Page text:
NEW YORK • Mum is right when she says to eat your peas.
Researchers found that consuming vegetables, fruit, fish and whole grains was strongly associated with a longer life, in one of the largest surveys of data on global dietary habits and longevity.
The study found that people who skimped on such healthy foods were more likely to die before their time.
Published last Wednesday in the British journal The Lancet, the study concluded that one-fifth of deaths around the world were associated with poor diets - defined as those short on fresh vegetables, seeds and nuts but heavy in sugar, salt and trans fats.
In 2017, that came to 11 million deaths that could have been avoided, the researchers said. Most of the deaths, around 10 million, were due to cardiovascular disease.
The next biggest diet-related killers were cancer, with 913,000 deaths; and Type 2 diabetes, which claimed 339,000 lives.
"These numbers are really striking," said Dr Francesco Branca, a top nutritionist at the World Health Organisation, who was not involved in the study. "This should be a wake-up call for the world."
The study, which was funded by the Bill & Melinda Gates Foundation, covered global eating habits from 1990 to 2017. It tracked consumption in 15 categories, including milk, processed meat, seafood, sodium and fibre.
Researchers analysed data from 195 countries and found that Papua New Guinea, Afghanistan and the Marshall Islands had among the highest proportion of diet-related deaths. Some of the lowest rates were found in France, Spain and Peru. The US ranked 43rd, while China was among the worst at 140.
The study found a 10-fold difference between countries with the highest and lowest rates of diet-related deaths. For example, Uzbekistan had 892 deaths per 100,000 people compared with 89 in Israel.
Beyond its sobering conclusion, the study was notable for what it prescribed.
Rather than browbeating people to reduce their consumption of the fats and sugars that are correlated with illness and premature death, the researchers determined that adding healthier foods to global diets was a more effective way to reduce mortality.
These numbers are really striking. This should be a wake-up call for the world.
DR FRANCESCO BRANCA, a top nutritionist at the World Health Organisation, who was not involved in the study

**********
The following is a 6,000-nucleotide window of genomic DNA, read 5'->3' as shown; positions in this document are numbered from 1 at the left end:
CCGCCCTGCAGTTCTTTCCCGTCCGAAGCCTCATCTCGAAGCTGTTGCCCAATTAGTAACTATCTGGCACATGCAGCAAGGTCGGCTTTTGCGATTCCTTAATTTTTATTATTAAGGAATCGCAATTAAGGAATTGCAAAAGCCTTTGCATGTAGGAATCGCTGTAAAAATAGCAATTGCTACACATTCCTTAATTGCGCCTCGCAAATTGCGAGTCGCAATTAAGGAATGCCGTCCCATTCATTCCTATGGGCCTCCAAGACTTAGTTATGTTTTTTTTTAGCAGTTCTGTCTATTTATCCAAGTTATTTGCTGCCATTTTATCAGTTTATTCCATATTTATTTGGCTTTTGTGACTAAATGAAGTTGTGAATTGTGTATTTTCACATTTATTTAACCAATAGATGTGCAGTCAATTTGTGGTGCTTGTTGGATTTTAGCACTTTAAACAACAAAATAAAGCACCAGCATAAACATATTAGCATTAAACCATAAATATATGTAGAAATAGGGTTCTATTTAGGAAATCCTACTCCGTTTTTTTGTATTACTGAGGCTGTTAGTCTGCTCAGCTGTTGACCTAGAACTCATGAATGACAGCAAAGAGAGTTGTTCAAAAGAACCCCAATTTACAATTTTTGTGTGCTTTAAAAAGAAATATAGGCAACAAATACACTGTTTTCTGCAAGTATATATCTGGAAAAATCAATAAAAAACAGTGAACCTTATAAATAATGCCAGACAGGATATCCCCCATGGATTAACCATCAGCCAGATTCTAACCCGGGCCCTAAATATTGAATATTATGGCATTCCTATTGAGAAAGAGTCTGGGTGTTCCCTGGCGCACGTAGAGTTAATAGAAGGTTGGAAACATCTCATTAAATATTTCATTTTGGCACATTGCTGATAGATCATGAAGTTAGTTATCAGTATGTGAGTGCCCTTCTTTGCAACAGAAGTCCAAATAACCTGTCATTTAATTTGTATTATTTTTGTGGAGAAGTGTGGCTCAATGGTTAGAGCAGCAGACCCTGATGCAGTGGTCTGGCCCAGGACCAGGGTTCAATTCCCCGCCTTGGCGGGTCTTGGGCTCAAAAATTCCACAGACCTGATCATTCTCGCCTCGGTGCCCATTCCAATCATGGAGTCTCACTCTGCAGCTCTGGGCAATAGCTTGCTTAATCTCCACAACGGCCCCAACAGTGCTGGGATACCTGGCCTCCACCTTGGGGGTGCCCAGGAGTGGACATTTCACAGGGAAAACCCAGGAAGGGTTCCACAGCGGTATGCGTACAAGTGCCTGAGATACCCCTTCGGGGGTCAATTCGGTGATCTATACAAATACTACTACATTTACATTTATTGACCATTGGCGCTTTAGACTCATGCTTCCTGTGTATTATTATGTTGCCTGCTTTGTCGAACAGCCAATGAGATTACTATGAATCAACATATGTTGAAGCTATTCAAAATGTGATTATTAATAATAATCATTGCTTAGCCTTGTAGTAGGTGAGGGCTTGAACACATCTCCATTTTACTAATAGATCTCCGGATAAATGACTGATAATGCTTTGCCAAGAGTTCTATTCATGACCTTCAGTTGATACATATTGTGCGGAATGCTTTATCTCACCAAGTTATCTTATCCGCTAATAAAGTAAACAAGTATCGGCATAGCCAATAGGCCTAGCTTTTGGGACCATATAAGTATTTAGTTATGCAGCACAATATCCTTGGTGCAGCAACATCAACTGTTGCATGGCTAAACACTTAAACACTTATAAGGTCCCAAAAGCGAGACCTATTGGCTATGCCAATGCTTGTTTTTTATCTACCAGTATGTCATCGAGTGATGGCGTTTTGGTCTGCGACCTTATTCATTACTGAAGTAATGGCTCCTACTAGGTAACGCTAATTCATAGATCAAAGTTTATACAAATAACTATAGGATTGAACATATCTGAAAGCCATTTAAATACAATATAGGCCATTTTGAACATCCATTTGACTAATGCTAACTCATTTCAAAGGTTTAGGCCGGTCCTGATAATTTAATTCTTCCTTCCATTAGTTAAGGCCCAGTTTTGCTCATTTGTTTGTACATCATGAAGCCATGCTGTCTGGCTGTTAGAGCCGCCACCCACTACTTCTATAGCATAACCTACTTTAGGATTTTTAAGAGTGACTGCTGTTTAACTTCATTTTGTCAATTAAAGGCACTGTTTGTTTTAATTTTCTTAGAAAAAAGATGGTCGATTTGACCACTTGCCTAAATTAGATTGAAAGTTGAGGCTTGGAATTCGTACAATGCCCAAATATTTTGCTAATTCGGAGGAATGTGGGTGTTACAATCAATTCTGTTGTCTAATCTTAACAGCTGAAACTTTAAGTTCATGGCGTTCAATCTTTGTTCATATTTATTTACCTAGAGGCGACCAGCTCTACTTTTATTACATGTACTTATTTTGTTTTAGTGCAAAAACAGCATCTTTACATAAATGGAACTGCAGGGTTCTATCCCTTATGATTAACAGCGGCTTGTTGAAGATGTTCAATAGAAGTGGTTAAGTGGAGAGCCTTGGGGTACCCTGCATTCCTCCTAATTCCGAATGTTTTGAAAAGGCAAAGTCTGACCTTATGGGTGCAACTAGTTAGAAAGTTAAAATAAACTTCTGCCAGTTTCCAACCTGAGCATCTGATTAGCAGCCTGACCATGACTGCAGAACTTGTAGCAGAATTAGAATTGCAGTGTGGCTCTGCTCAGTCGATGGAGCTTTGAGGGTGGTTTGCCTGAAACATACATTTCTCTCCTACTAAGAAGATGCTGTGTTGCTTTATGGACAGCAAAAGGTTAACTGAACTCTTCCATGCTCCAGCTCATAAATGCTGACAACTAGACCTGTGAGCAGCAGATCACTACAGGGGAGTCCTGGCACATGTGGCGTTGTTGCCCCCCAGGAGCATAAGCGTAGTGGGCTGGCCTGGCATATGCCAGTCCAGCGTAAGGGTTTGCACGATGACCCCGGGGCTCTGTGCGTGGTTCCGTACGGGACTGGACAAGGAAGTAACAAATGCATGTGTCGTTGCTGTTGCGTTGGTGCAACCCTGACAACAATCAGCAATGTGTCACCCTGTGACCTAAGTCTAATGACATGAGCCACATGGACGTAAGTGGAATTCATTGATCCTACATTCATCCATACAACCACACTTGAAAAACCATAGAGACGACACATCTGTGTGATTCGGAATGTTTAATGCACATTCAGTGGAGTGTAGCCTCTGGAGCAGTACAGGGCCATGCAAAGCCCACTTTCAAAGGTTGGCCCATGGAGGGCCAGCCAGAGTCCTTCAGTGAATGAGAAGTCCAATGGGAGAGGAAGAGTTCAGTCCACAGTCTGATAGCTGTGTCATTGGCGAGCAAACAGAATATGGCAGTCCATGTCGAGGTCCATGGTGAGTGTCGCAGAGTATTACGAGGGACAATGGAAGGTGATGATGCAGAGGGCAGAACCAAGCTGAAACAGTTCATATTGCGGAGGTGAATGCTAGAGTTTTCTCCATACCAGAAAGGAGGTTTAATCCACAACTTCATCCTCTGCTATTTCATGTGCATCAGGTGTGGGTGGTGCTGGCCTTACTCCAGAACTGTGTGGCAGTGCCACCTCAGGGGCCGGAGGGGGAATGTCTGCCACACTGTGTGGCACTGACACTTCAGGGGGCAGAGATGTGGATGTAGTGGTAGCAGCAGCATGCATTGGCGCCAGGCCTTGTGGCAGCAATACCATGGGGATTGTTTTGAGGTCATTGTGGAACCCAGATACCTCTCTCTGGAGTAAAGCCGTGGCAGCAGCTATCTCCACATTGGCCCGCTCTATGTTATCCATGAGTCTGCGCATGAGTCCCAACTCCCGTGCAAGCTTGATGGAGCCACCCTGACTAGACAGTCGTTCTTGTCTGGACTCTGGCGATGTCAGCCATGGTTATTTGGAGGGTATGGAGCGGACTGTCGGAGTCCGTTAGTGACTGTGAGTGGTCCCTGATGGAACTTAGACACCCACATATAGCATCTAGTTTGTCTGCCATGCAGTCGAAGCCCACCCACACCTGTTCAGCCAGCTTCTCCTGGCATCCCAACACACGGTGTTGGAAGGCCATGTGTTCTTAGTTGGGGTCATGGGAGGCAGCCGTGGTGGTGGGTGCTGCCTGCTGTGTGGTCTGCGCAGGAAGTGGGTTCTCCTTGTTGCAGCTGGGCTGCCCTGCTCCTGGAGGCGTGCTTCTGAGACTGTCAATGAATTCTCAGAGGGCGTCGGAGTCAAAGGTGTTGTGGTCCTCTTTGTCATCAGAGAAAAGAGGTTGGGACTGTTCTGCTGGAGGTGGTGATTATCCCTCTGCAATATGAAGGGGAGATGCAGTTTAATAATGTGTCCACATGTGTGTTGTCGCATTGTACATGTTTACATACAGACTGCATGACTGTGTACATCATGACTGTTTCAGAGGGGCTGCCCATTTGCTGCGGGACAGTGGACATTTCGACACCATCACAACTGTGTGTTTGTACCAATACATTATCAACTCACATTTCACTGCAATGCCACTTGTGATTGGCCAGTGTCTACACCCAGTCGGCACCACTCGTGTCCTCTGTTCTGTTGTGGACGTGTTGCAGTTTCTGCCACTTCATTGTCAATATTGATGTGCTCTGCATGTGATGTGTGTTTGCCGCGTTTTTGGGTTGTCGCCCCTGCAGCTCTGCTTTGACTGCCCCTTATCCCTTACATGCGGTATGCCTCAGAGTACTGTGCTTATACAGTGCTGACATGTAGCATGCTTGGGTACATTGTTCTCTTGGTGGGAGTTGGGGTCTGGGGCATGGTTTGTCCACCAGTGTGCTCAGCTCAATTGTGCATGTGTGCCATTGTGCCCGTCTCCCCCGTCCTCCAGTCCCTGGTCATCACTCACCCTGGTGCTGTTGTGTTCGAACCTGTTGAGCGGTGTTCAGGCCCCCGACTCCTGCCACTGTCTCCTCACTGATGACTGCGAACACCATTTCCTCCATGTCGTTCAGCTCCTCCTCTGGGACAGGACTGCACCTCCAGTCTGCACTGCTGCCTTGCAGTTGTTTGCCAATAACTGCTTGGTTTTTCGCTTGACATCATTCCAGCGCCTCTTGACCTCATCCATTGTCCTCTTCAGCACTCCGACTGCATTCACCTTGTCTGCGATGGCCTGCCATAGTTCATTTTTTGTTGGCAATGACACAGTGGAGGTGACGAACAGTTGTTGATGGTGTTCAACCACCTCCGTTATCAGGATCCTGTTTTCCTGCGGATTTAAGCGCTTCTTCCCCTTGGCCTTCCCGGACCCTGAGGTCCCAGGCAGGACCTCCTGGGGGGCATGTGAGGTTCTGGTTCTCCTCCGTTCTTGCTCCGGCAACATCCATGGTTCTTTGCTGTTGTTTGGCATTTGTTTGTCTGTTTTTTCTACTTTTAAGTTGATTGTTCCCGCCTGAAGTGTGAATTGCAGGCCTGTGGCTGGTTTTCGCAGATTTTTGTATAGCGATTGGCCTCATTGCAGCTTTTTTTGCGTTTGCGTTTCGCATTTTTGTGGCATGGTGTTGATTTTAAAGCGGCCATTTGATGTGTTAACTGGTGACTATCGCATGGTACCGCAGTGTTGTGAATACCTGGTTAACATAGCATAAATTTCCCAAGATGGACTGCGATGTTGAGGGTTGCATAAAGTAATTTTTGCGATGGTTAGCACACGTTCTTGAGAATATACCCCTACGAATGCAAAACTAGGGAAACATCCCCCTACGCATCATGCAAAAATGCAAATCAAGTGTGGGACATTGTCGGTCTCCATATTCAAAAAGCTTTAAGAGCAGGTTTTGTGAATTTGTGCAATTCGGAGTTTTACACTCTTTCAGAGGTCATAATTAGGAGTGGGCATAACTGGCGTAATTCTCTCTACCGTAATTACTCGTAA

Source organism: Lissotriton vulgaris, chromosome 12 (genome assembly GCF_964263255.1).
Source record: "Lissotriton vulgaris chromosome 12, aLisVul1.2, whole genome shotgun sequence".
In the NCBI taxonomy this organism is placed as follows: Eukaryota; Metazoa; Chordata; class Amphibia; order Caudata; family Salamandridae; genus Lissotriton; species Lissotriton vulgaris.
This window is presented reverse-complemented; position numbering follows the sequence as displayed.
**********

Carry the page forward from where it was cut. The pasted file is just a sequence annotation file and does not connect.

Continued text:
That is because the gap between the amount of nourishing foods people should eat, but do not, is much greater than that between the levels of harmful things they regularly put in their mouths, but should not, said Dr Ashkan Afshin, an epidemiologist at the University of Washington who is the paper's lead author.
For example, he noted that global average intake of red meat was 27g a day, slightly higher than the recommended daily limit of 23g. But when it comes to eating healthful nuts and seeds, most people eat on average 3g, far less than the 21g considered optimal.
The only exception was excess salt, which the researchers said was highly correlated with illness and death.
Dr Afshin said: "To me, this study says that it's time to change the conversation both at the policy level and among the general public."
He and other experts said the findings underlined the importance of national policies to boost the availability of fruit and vegetables, especially in low-income countries where fresh produce can be costlier than processed food.
Large food companies should also be pressured to create healthier products, the experts said, and doctors should be encouraged to discuss the importance of a good diet with their patients.
Dr Nita Gandhi Forouhi, an epidemiologist at the University of Cambridge School of Clinical Medicine who wrote a commentary that accompanied the study, said: "Let's not just focus on the things we should be cutting out of our diet because, to be honest, we've tried that for a while."
Not everyone agreed with the study's central recommendations.
Dr Arun Gupta, a paediatrician and nutrition activist in India, said the authors should have placed more emphasis on the role that food companies play in the spread of unhealthy foods.
"My fear is that this will take the pressure off industry, who can use the report to say, 'We're doing nothing wrong.'"
The study had some limitations.
There were notable gaps in diet-related data from poorer nations and some of the deaths, the researchers noted, could have been attributed to more than one dietary factor, leading to an over-estimation of the burden of diseases attributable to diet.
Still, nutrition and health experts who read the report said its key findings were irrefutable.
Professor Corinna Hawkes, director of the Centre for Food Policy at City, University of London, said: "This further builds the evidence based around the fact that diet is killing us."